Mets pitcher Max Scherzer watches from the dugout during a...

Mets pitcher Max Scherzer watches from the dugout during a game against the Marlins on Saturday in Miami. Credit: AP/Lynne Sladky

HARTFORD, Conn. — Max Scherzer, after his first minor league rehab start on June 21, said he was hoping it would be his only minor league rehab start.

“I want to be in the big leagues,” Scherzer said, “not be a Rumble Pony.”

But strained left obliques have a funny way of taking their own sweet time to heal. So there Scherzer was on Wednesday night at a sold-out Dunkin’ Donuts Park in a powder blue uniform top with the word “BING” on the front, pitching against the Hartford Yard Goats.

"BING” is short for Binghamton, which is the Mets’ Double-A affiliate. Binghamton’s nickname is “Rumble Ponies,” and not only did Scherzer get to be a Rumble Pony again, he also got to pitch in a special City Edition jersey with the iconic Binghamton skyline across the front and the Rumble Ponies’ stadium on the back.

Scherzer, whose start was postponed from Tuesday about four hours before game time because the Mets wanted to give him an extra day, went 4 2/3 innings and threw 80 pitches. He allowed four hits and three runs (two earned) with one walk and eight strikeouts against the Colorado Rockies’ Double-A affiliate. Scherzer’s fastball sat in the mid-90s and touched 97 miles per hour.

After his outing was over, Scherzer said, “Everything felt good. I’m good to go.”

He didn’t mean another go as a Rumble Pony. Scherzer expects his next start to be for the Mets.

Asked if he thought he might need another minor league rehab start, Scherzer said: “No. No.”

Scherzer could return to the Mets’ rotation as early as Monday in Cincinnati.

“Can’t wait,” he said. “I’m itchin’ now . . . I felt good out there. I had to work through some traffic and was able to come back out and get five ups in, get 80 pitches in.”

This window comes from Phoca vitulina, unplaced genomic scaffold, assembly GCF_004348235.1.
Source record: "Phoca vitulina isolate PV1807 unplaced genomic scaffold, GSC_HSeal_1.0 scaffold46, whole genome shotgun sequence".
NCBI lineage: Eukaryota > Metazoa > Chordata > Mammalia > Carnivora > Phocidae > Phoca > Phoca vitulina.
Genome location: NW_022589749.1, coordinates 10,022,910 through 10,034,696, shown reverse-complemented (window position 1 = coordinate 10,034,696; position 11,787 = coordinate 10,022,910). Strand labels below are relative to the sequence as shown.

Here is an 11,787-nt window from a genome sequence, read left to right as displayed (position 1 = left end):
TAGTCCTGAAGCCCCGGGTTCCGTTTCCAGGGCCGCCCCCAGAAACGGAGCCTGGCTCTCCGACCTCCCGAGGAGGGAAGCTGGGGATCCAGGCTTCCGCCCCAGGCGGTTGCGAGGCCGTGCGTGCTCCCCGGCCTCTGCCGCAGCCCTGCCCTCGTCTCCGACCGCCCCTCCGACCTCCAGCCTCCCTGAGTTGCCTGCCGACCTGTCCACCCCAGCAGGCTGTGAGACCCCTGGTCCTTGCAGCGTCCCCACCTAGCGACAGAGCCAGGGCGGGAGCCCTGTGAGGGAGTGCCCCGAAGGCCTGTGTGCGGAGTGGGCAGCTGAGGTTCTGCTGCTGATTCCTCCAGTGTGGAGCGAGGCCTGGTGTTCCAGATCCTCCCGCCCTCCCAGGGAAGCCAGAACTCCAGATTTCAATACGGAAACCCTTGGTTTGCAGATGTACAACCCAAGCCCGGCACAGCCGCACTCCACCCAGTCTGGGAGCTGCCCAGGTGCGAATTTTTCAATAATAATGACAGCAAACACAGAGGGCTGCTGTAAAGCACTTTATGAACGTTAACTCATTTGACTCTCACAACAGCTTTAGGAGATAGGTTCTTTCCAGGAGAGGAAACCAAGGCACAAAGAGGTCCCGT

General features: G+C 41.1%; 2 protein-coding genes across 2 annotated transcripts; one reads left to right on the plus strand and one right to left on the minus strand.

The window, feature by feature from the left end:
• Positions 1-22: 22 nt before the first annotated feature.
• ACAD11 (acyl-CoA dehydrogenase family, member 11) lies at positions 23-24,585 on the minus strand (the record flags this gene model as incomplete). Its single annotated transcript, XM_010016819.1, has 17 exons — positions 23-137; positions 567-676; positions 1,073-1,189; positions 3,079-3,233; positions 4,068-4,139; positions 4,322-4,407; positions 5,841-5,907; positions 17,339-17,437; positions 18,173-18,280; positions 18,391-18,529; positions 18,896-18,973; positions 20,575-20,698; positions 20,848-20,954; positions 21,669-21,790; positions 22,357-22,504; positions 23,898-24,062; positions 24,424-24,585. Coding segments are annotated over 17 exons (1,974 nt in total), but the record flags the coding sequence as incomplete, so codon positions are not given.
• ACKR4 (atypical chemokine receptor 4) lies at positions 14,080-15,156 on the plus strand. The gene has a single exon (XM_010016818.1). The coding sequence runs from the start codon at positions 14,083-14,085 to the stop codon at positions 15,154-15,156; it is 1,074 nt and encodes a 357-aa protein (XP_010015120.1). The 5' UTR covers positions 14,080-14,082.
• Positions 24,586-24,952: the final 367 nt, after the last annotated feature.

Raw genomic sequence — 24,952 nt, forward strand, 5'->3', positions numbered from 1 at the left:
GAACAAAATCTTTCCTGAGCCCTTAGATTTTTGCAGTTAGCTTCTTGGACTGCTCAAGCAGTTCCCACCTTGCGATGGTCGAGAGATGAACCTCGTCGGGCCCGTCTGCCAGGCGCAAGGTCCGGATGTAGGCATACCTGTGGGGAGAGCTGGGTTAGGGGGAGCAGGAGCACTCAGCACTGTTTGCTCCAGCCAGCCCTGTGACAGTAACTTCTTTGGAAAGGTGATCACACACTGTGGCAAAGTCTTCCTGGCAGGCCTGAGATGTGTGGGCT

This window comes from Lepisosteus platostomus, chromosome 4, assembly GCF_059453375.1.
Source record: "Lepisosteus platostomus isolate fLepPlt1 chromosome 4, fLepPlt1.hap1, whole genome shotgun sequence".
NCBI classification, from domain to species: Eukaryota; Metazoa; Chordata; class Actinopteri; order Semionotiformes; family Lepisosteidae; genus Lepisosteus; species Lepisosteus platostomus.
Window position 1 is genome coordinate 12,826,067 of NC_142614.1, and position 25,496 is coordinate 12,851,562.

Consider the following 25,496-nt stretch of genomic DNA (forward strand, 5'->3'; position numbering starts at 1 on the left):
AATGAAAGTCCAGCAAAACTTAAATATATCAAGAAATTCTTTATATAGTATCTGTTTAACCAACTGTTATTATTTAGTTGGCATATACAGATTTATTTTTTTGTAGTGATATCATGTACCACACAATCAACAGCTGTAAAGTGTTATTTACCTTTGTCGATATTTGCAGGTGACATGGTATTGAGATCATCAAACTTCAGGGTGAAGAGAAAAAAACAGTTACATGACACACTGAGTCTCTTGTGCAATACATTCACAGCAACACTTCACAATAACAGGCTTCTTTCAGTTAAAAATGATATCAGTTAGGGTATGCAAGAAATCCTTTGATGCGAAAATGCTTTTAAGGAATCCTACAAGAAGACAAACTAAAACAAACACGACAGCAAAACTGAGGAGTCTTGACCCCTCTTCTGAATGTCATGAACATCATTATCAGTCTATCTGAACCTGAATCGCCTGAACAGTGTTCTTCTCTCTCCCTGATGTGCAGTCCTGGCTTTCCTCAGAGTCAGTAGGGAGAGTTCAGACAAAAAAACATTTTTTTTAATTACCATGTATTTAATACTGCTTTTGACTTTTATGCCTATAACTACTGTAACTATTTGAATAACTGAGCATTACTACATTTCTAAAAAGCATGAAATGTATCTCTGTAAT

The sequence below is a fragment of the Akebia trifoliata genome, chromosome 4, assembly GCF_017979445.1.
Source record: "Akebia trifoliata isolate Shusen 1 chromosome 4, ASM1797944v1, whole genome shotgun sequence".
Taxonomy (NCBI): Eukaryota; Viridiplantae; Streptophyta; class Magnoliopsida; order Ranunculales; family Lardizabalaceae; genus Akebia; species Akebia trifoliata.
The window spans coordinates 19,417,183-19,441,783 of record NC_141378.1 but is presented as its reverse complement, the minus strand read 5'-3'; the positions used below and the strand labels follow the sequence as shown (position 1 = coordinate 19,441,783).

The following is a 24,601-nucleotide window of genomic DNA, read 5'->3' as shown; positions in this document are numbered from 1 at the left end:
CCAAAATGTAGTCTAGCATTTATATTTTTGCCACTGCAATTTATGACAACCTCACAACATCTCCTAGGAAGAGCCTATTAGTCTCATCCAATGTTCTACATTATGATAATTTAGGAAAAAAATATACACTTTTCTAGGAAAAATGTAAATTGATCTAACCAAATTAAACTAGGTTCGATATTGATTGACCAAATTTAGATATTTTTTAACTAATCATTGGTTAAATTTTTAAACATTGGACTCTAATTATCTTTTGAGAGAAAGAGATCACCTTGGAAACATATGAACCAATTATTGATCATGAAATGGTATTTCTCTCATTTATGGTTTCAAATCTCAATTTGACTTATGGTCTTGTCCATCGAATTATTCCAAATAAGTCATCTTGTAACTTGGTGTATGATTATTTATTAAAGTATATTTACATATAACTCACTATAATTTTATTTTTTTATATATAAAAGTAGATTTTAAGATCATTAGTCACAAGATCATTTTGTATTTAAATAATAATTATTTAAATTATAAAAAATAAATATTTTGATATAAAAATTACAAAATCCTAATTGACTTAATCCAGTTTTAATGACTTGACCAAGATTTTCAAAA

Scherzer threw 65 pitches in his first rehab outing.

“I knew I was going to have more in the tank,” he said. “Based on how I recovered over the last couple days, I knew I had more in the tank tonight than I did in the previous one. So I knew I was going to feel good.”

Scherzer, 37, injured his oblique on May 18.

Throwing to prized Mets catching prospect Francisco Alvarez, Scherzer struck out the first two batters he faced, both on breaking balls, the second a check-swing called by plate umpire Jen Pawol (a former Hofstra softball player).

Alvarez gave his temporary batterymate a 2-0 lead with a long two-run homer in the third inning. It was the 20-year-old’s 18th home run this season in 64 Double-A games. Might a trip to Triple-A or even the majors be in Alvarez’s near future?

In the fourth, errors by third baseman Brett Baty (fielding) and Alvarez (throwing on Hartford’s third stolen base) helped the Yard Goats score three runs (two earned) off Scherzer. Aaron Schunk had a two-run double and Brenton Doyle followed with an RBI single.

In the fifth, Scherzer retired the first two batters. He was removed after striking out Ezequiel Tovar and got a standing ovation from the crowd of 6,850.

“Cool little park,” Scherzer said. “Good to check another minor league city off my list. Hopefully, that’s it.”